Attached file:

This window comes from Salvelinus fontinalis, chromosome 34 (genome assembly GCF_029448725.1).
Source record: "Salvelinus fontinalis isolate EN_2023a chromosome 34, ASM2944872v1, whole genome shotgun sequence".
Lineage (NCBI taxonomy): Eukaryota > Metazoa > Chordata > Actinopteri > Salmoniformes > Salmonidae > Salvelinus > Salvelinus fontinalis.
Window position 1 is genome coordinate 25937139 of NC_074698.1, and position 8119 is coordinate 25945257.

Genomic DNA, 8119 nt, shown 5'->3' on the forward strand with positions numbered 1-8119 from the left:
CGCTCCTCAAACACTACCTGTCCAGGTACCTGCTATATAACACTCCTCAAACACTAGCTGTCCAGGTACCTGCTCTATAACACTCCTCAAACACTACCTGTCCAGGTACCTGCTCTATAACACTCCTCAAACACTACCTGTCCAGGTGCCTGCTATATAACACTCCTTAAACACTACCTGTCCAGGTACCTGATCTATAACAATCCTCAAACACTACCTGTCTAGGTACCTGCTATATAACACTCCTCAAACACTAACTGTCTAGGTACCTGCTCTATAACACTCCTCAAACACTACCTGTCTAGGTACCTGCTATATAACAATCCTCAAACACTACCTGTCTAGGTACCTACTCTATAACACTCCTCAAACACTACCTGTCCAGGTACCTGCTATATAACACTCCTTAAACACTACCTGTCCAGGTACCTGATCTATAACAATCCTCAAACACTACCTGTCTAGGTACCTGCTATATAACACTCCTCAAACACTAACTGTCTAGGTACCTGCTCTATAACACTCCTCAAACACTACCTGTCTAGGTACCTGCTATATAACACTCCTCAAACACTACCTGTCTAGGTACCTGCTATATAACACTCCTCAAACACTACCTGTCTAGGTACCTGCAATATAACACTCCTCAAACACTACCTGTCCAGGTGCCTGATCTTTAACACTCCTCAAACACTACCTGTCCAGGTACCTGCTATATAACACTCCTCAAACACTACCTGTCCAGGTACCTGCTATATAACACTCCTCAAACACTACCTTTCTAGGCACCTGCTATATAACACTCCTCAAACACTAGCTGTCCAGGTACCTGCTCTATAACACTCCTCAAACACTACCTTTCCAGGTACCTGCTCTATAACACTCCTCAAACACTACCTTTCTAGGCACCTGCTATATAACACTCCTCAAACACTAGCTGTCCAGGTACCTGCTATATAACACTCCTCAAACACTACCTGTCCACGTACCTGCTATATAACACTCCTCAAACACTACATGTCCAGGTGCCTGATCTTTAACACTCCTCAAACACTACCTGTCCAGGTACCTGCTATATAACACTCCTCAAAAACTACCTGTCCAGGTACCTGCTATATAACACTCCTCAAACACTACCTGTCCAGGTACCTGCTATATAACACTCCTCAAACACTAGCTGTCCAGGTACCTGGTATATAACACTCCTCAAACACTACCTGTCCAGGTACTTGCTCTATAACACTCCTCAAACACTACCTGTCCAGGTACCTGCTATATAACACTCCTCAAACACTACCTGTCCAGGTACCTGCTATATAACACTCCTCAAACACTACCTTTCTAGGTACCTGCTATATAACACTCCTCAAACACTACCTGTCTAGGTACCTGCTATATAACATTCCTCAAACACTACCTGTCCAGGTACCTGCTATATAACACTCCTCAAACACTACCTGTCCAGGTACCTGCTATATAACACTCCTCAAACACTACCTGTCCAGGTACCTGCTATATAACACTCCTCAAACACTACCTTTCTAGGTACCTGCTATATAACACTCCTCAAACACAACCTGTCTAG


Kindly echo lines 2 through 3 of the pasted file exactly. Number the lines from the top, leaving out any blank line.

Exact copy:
Source record: "Salvelinus fontinalis isolate EN_2023a chromosome 34, ASM2944872v1, whole genome shotgun sequence".
Lineage (NCBI taxonomy): Eukaryota > Metazoa > Chordata > Actinopteri > Salmoniformes > Salmonidae > Salvelinus > Salvelinus fontinalis.